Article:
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What to buy in Germany as a young married couple??

Discussion in 'German Property' started by KiwiJulia, Jun 4, 2008.

  1. KiwiJulia

    KiwiJulia New Member

    Hi to everyone,

    I am a German citizen (21) living in New Zealand with my Kiwi husband (24). We have around EUR 60,000 to spend on a investment property in Germany. We are both working but we have a terrible tax statement history through self-employment and various rental properties in NZ from the past two years. We sold most of our properties now and have returned to a 'normal' job and want to invest some of our money. We own two houses currently with each around NZD 100,000 (around EUR 50,000) equity and have no savings history whatsoever!

    How big/small are our chances of getting a (50%) mortgage in Germany?
    What area would you most advise? We are looking at small apartments in Frankfurt or Leipzig to rent out.

    Or do you think our money would be best somewhere totally different?

    When I left Germany after school I had no idea of the property market in Germany and now I am an expert in Kiwiland but don't know much about Germany.

    I hope someone can help us as we are planning to go to Germany quite soon to look at different locations, properties etc....

    Thank you very much,
  2. neustria

    neustria New Member

    Hello Julia,

    As in any market, opinions vary as to what best to do. To get a feel for what might suit you best, this forum is a good place to begin. Just look at the posts here and then follow up what appears good to you. Finally you can make a couple of more specific queries to people here to refine your options.

    Some think that Germany offers good opportunity whereas others point to the fact that real estate in this country, excepting a couple of specific micro markets (certain areas of Berlin, the city of Munich) has a recent history of not doing much while neighbouring markets enjoyed good gains.

    The amount of money that you have to invest is not sufficent to gain access to many properties, and this would necessarily point you towards the cheaper markets in former East Germany. High unemployment in these areas makes the property cheap, but also makes rental problematic.

    Finally there is the question of the global economic problems which, having started in the US, have now begun affecting the European economies. Until there is better visibility, some (including myself) believe that it might be better to hold off a bit before committing.

    I hope that this helps.

    Last edited: Jun 5, 2008
  3. DC

    DC Member

    Germany has one of the advantages as a market that it has had no capital growth for the last 10 years, so it must start to go up sometime. Especially when the economy is doing ok. Maybe is cultural. Germans rent in certain cities eg. Berlin.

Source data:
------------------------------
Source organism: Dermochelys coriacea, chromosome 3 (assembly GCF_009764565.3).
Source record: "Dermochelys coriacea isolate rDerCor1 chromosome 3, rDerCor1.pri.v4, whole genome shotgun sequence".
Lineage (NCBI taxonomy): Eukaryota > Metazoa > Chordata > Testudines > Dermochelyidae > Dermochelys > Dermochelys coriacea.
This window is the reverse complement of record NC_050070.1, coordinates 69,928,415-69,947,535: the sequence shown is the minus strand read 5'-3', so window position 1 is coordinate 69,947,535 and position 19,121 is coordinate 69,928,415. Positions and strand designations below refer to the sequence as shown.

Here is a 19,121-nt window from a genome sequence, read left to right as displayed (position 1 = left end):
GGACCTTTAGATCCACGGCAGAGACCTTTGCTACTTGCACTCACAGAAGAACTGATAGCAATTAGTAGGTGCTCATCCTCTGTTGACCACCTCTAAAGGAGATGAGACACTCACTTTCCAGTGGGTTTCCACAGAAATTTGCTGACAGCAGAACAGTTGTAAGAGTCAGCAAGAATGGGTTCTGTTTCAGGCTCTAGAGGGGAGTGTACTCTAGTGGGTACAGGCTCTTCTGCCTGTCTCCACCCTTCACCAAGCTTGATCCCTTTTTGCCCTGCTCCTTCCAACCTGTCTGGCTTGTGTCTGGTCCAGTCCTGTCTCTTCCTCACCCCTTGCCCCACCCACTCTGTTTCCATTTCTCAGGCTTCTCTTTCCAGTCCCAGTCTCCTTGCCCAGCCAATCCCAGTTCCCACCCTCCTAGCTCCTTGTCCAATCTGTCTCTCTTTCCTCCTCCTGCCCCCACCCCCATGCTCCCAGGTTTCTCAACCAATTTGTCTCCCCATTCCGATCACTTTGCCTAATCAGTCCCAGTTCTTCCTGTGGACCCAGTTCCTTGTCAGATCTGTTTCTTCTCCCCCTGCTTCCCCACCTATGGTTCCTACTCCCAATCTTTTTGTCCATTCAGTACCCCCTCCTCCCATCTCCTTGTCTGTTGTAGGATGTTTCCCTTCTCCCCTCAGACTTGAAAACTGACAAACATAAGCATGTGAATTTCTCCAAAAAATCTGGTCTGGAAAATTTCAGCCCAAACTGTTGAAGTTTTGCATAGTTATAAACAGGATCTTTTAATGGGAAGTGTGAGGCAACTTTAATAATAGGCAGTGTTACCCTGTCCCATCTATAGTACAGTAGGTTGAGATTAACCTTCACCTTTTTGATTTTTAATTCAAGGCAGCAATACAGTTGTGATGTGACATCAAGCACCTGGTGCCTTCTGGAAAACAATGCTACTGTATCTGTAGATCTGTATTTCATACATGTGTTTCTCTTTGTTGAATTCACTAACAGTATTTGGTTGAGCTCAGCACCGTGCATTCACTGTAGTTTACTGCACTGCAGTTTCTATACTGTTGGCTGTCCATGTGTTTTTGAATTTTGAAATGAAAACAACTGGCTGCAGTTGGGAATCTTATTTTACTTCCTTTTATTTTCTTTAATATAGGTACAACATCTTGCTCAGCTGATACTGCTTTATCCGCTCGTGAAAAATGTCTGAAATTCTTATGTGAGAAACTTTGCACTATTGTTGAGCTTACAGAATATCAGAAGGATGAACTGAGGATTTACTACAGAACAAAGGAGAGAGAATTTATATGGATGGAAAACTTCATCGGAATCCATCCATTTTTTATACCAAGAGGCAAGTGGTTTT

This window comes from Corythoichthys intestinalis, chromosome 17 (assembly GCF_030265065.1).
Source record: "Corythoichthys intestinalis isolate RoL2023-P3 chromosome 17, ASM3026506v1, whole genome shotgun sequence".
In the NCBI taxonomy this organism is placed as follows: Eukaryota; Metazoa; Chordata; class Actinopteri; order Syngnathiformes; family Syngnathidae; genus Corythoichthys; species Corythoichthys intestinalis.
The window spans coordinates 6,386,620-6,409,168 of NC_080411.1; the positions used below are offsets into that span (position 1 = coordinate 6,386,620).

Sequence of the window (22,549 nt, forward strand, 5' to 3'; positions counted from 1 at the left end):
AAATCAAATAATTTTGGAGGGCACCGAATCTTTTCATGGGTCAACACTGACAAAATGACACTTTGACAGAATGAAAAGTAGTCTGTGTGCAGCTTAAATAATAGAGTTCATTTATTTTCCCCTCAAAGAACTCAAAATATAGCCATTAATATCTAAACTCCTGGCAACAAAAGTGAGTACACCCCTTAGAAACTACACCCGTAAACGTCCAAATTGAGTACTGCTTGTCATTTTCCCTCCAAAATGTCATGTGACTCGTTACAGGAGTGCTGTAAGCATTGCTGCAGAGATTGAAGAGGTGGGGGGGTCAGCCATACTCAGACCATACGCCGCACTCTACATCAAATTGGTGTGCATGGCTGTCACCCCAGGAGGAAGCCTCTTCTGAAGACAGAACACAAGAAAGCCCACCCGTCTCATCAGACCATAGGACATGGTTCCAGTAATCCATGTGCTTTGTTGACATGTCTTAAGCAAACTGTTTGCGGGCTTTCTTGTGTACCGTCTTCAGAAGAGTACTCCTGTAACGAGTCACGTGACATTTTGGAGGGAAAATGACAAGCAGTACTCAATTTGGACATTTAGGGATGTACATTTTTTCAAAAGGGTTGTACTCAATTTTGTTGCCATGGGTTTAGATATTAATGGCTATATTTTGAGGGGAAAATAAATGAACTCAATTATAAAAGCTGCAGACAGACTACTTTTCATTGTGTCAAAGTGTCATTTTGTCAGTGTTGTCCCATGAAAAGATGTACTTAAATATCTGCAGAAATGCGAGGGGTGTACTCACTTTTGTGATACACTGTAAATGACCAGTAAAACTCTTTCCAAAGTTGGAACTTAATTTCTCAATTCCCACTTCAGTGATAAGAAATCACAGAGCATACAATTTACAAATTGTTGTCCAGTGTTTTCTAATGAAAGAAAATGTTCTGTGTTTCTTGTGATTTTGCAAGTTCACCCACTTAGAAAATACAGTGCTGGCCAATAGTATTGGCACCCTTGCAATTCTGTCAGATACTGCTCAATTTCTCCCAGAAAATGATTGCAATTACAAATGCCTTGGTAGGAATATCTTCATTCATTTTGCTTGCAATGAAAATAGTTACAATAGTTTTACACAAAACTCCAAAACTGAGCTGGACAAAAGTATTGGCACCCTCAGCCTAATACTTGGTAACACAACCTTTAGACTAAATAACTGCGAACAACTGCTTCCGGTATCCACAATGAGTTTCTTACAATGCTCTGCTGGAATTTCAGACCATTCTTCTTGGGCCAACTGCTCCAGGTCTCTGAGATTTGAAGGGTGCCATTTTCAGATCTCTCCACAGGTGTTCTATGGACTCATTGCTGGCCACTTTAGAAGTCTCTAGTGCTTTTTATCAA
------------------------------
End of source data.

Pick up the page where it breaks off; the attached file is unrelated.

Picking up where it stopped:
You should be able to get 50% mortgages and with 60.000 euros should be enough too.
    be in touch if I can help.
  4. KiwiJulia

    KiwiJulia New Member

    Thank both of you for your replies!

    We have been talking to an agent in the Frankfurt area, as it is close to where my family lives in Germany. He recommends buying a tiny and easily rentable flat for around EUR 100,000 with a 5% to 6% return around Frankfurt.

    What do you think of that idea?

    I personally like the idea of buying something bigger in Leipzig for that money (3 bedroom) or 2 small ones there. How difficult is financing in Leipzig compared to Frankfurt?

    Even tho I am German, I really don't know who to listen to or who is trustworthy...

    I would highly value any other replies to my questions!

    Thank you and kind regards from New Zealand,

  5. DC

    DC Member

    Go with instincts

    The end of the day you make the decisions and you have to live by your results, so if you follow your instincts, you can not blame any one else. And you take responsibility for your actions.
  6. Lewis

    Lewis New Member

    You will get more for your money in Leipzig and it is unmistakably a city with its worst years behind it. Dresden is in my opinion a better investment. Frankfurt is fine but a more mature market and expensive by comparison.
    If you are to live near Frankfurt then maybe that it where you should be concentrating your efforst.
    German lenders will offer approx 60% but each purchase and purchaser is based on merit.
    Germany is my favourite holiday and residential spot and we have made our plans to retire there. A truly beatiful country with a wonderful standard of living and standard of life. Regards from an Anglo-American couple. Good luck on your new life.
  7. neustria

    neustria New Member

    re. "German lenders will offer approx 60% but each purchase and purchaser is based on merit".
    I found myself refused a loan last year because, though I had ample assets, none were located in the country. This was the basis of my previous post where I suggested that 60.000 euros would probably not get you very far unless you decide to go east. This said, I didn't explore all of the possibilities before throwing in the towel.

    Also I have to agree with Goldberg, in his above post. It would be folly to sign on the basis of any advice given here. It has to feel 'right' and, if in doubt, I would always advise ... abstain. Reason? It is better to miss what would have been a good deal than to find yourself bogged down in a really bad one.
  8. pylon

    pylon New Member

    Best for you and your husband to do is to get in touch with a couple of brokers in Germany they will give all the advice you need you have the lingo
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